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Totally unfamiliar with Linux, I try to add a USB keyboard to a Sheevaplug headless ARM computer running Linux debian

Accessing the Sheevaplug from a shell (remote, via Ethernet) ...

login as: root
root@'s password:
Linux debian #1 Thu Mar 19 14:46:22 IST 2009 armv5tejl


... the (local) USB keyboard seems to have been recognized ...

root@debian:~# cat /proc/bus/input/devices
I: Bus=0003 Vendor=046a Product=0023 Version=0111
N: Name="HID 046a:0023"
P: Phys=usb-ehci_marvell.70059-1/input0
S: Sysfs=/class/input/input0
U: Uniq=
H: Handlers=kbd
B: EV=120003
B: KEY=7 ff800000 7ff e0b2ffdf 1cfffff ffffffff fffffffe
B: LED=1f

I: Bus=0003 Vendor=046a Product=0023 Version=0111
N: Name="HID 046a:0023"
P: Phys=usb-ehci_marvell.70059-1/input1
S: Sysfs=/class/input/input1
U: Uniq=
H: Handlers=kbd
B: EV=f
B: KEY=7fff 2c3027 bf004440 0 0 1 f80 8837c400 667bfa d971dfed 9e0000 0 0 0
B: REL=40
B: ABS=1 0


... but pressing keys on the local USB keyboard does not display anything ...


Any Ideas?

Regards, tamberg

share|improve this question
The sheeva plug is a fairly oddball device; adding more information about your setup (especially a description of the plug) would help a lot. I, for one, was under the impression that the sheeva plug didn't actually have a local display. From what I can infer, you've got a plug computer that you've accessed via a remote shell over a LAN. You've attached a usb keyboard to the plug, and are trying to get the commands from the local keyboard to the remote shell. Is this an accurate picture? – Babu Jan 5 '10 at 21:48
Exactly. Getting commands (or any text) from the local keyboard to the shell (as a proof of concept), and later to a program running on the Sheevaplug. – tamberg Jan 5 '10 at 21:56
Why would you expect keystrokes on a local shell to show up in a remote shell? This is not how it works on any system. You would need to attach a display to the sheeva plug in order to use a local shell. – micmcg Jan 6 '10 at 0:25

Why would you expect keystrokes on a local shell to show up in a remote shell? This is not how it works on any system. You would need to attach a display to the sheeva plug in order to use a local shell. I don't think this has anything to do with the drivers being loaded and everything to do with misunderstanding how the shell works.

share|improve this answer
Good point, thanks. As there is no display I'll try to write a program reading keyboard input (from stdin?) into a file. Run that in the background (with screen?) and see what's there afterwards. – tamberg Jan 6 '10 at 1:39
up vote 3 down vote accepted

Per default local input does not show up in the remote shell. As stated in

a simple way to check from the remote shell that the local USB keyboard works is

cat /dev/tty0

Regards, tamberg

share|improve this answer

Just a thought:

The latest version of the kernel is 2.6.32, therefore 2.6.22 seems a little old, or was that a typo?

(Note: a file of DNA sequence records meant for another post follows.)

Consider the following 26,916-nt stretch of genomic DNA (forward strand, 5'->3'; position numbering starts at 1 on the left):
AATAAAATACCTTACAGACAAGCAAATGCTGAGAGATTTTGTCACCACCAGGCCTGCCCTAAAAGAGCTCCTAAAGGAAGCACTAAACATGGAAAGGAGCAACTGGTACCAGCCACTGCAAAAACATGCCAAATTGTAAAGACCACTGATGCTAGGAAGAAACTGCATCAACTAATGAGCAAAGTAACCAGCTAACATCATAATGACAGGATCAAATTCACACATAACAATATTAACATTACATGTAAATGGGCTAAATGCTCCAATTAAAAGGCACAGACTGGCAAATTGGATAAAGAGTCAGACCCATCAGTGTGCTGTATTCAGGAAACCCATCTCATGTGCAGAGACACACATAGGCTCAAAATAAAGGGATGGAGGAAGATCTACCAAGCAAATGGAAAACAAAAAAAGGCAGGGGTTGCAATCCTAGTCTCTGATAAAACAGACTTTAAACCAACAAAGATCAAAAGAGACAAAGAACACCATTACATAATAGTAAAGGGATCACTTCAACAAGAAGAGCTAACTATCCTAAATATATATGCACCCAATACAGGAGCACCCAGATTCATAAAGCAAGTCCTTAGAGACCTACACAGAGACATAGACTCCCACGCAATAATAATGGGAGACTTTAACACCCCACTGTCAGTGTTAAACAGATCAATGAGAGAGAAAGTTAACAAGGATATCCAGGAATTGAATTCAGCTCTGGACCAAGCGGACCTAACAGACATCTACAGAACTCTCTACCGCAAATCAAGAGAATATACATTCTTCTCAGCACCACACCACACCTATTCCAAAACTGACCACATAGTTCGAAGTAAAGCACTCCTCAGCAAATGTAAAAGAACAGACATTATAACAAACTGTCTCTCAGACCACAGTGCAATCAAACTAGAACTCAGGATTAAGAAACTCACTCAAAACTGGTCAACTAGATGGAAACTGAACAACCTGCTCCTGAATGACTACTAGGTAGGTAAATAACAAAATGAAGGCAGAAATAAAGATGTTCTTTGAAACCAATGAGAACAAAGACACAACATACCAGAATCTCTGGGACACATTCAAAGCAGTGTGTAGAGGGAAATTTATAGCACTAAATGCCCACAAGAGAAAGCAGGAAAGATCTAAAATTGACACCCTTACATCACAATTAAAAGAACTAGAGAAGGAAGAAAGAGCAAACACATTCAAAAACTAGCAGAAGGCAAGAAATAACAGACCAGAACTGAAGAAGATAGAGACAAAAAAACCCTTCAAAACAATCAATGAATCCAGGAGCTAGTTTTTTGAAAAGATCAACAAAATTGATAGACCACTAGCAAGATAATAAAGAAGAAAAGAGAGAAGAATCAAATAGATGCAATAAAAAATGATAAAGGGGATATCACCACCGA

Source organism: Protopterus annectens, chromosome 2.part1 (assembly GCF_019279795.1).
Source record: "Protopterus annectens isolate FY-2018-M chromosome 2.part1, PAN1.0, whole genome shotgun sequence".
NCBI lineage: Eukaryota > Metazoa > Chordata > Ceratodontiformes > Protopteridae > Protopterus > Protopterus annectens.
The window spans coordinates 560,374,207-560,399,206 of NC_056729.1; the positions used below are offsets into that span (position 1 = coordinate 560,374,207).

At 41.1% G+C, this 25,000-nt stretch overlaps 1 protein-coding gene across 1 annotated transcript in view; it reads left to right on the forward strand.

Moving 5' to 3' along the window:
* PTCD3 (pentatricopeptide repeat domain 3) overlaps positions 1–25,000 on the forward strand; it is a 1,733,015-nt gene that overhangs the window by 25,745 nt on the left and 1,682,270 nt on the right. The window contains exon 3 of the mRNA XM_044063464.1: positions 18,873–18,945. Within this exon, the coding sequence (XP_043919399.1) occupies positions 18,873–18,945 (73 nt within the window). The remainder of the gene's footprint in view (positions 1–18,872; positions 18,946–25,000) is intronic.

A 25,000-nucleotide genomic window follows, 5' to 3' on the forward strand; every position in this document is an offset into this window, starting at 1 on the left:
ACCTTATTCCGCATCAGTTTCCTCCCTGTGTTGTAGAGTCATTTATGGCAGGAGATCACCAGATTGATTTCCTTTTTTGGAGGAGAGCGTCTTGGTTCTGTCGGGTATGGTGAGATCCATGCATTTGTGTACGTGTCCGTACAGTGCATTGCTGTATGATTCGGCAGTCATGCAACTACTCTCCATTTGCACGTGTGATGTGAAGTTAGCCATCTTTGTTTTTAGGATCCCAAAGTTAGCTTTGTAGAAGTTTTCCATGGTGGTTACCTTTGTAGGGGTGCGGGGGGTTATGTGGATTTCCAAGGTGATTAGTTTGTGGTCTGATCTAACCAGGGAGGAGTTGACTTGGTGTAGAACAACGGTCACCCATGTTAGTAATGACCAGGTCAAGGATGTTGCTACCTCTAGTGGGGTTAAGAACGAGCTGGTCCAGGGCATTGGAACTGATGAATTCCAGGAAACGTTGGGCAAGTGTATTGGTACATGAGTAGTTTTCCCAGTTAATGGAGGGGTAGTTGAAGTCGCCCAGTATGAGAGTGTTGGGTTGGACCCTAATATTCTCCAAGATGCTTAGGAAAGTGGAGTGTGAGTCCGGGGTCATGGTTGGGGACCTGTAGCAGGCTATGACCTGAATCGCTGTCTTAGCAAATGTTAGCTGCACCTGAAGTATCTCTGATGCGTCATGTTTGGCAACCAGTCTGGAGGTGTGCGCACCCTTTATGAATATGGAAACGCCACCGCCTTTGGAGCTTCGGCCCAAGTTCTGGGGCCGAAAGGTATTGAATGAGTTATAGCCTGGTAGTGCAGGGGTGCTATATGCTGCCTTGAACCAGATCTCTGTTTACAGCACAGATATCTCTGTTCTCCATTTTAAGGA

I don't recall when USB keyboard support was added to the kernel, I simply know it's a relatively recent thing.

This may be nothing to do with your keyboard problem, but I notice

P: Phys=usb-ehci_marvell.70059-1/input0

in your question. I remember having trouble with a USB2.0 external HDD at about the time of 2.6.22 and it was necessary to use insmod to load an 'ehci' kernel module before it would run at usb2.0 speed.

EDIT: I found a Linux USB FAQ which included the following:

If you are using Linux 2.4, don't expect community assistance unless you first upgrade to a recent 2.6 kernel. If you're using any kernel that old, you should probably have some sort of vendor support agreement to handle issues that come up. If you are using UHCI on a 2.4 kernel, try to reproduce the problem with the "other" UHCI host controller driver (HCD). There are currently two UHCI drivers, which don't always behave the same: usb-uhci and uhci (the "alt" or "JE" driver). If you find that you have a workaround, please still report the problem! And make sure you say which HCD(s) you're using.

Q: How do I make USB be detected on my machine?

A: If you are sure that you actually have a suitable hardware setup, look for a BIOS option that could be applicable. It might be labelled as USB, or it might be more obscure, discussing Plug-n-Play, or having options for various types of operating systems. You may need to try various combinations. Unless you rely on a USB keyboard or mouse during booting, it's probably safest to disable support for those in your BIOS; lots of BIOS writers seem to get that wrong, making trouble when Linux tries to take over USB.

Hmmm, still talks about UHCI. I wish it was a bit more specific than 'recent 2.6 kernel'

There is a suggestion here that kernels 2.6.23.x up to 2.6.28.x are needed. But, again, it's vague.

share|improve this answer
No typo. How can I check if keyboards are supported? – tamberg Jan 5 '10 at 21:58
Thanks for the edit (+1). From the kernel log it looked like an ehci module is loaded. At least that's what I remember. Got to check that tomorrow. – tamberg Jan 5 '10 at 23:39
I found out USB keyboards were supported on my PC by the same method you were hoping to use. I plugged one in and (was surprised when) it worked. – pavium Jan 6 '10 at 6:59

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